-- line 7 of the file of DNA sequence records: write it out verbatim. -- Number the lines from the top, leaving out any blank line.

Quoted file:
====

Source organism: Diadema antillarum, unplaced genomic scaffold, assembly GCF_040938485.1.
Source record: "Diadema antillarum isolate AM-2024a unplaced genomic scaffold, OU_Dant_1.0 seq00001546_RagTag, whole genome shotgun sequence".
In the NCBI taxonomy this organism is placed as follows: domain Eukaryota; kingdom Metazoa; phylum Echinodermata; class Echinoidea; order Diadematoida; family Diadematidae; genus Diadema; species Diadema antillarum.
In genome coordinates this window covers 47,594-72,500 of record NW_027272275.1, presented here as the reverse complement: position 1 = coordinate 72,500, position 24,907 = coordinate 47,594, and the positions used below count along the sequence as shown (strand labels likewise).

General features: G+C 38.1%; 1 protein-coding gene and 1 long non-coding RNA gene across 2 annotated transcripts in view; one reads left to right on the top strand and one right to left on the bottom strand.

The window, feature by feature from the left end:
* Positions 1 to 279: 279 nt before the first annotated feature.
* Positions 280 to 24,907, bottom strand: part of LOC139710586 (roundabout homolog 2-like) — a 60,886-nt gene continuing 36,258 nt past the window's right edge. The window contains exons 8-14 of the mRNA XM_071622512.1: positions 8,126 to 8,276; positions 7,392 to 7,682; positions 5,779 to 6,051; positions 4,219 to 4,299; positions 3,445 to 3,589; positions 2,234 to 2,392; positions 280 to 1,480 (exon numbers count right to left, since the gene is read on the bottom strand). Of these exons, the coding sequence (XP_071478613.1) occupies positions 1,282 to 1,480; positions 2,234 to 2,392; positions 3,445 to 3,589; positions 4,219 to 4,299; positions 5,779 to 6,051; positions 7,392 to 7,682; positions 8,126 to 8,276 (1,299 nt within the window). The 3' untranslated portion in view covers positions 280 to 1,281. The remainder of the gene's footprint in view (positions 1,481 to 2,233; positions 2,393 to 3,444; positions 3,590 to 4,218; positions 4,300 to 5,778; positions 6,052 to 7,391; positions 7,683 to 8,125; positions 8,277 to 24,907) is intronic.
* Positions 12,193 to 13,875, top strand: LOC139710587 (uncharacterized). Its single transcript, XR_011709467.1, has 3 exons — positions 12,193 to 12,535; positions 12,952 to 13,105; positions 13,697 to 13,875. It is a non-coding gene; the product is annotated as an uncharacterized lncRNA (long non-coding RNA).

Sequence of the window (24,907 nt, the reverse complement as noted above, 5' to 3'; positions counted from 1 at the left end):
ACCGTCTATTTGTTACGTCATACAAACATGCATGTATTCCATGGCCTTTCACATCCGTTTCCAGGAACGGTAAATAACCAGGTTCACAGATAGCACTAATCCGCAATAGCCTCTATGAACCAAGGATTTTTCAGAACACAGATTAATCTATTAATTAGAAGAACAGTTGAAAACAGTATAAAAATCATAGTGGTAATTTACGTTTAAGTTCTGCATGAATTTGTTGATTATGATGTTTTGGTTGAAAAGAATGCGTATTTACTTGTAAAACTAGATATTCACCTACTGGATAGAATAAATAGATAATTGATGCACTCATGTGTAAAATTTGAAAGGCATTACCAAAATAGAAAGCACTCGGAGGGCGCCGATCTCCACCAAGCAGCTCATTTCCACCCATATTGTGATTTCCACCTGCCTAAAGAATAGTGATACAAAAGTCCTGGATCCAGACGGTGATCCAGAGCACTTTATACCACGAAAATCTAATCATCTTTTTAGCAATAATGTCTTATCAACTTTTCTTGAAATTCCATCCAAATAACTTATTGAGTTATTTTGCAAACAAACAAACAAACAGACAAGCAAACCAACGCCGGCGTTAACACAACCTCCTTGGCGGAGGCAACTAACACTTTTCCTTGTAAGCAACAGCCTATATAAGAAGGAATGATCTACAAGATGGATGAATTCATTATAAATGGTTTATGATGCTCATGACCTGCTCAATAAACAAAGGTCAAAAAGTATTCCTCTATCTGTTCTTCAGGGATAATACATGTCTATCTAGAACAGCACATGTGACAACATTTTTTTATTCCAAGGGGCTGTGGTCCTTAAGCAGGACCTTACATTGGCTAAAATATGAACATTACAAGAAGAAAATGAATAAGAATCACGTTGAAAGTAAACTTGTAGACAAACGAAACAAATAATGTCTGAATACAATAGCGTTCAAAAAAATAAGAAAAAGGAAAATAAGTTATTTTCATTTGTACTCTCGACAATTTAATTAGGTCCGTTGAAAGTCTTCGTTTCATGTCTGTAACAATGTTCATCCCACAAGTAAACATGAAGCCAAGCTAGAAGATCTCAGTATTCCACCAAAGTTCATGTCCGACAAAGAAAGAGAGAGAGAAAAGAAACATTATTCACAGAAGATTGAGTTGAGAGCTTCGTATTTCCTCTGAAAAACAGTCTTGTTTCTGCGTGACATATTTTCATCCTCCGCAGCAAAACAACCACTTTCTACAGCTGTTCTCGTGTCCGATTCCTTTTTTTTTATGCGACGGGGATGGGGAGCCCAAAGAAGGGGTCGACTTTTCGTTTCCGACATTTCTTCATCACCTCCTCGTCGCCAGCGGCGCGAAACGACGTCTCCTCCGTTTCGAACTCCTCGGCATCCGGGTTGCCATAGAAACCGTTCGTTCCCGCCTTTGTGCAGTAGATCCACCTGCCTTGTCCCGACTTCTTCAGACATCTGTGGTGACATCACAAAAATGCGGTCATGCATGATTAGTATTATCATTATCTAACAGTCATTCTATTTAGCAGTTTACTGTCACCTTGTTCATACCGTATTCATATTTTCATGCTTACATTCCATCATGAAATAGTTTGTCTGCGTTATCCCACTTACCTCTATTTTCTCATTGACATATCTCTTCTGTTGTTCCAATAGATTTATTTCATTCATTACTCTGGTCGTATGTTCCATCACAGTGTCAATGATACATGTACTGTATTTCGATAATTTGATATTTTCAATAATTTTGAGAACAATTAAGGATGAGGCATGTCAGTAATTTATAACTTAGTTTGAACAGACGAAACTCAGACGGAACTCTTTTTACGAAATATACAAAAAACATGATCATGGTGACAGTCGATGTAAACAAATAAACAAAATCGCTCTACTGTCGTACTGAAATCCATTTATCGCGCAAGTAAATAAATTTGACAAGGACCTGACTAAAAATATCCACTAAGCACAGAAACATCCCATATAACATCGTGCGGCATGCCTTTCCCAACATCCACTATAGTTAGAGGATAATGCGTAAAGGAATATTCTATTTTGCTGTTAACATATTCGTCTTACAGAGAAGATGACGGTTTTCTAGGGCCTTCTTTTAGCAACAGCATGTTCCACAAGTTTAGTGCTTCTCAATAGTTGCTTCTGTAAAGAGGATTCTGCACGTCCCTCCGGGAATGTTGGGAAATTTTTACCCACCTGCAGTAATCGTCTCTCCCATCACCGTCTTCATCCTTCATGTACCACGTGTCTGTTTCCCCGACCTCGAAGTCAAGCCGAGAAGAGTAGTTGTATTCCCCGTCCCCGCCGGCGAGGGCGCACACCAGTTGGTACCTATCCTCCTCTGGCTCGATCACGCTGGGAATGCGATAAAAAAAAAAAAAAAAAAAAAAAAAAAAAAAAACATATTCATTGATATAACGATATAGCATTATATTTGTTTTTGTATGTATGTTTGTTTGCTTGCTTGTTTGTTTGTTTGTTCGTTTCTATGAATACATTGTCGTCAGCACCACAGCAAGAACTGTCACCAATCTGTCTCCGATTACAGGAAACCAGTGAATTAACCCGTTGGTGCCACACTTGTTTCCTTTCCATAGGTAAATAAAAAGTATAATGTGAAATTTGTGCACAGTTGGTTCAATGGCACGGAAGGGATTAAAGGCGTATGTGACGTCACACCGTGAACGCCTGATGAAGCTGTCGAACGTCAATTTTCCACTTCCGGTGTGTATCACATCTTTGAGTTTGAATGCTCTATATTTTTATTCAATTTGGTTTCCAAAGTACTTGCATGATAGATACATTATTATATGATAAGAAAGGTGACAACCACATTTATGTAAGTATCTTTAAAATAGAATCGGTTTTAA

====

* Positions 1 to 279: 279 nt before the first annotated feature.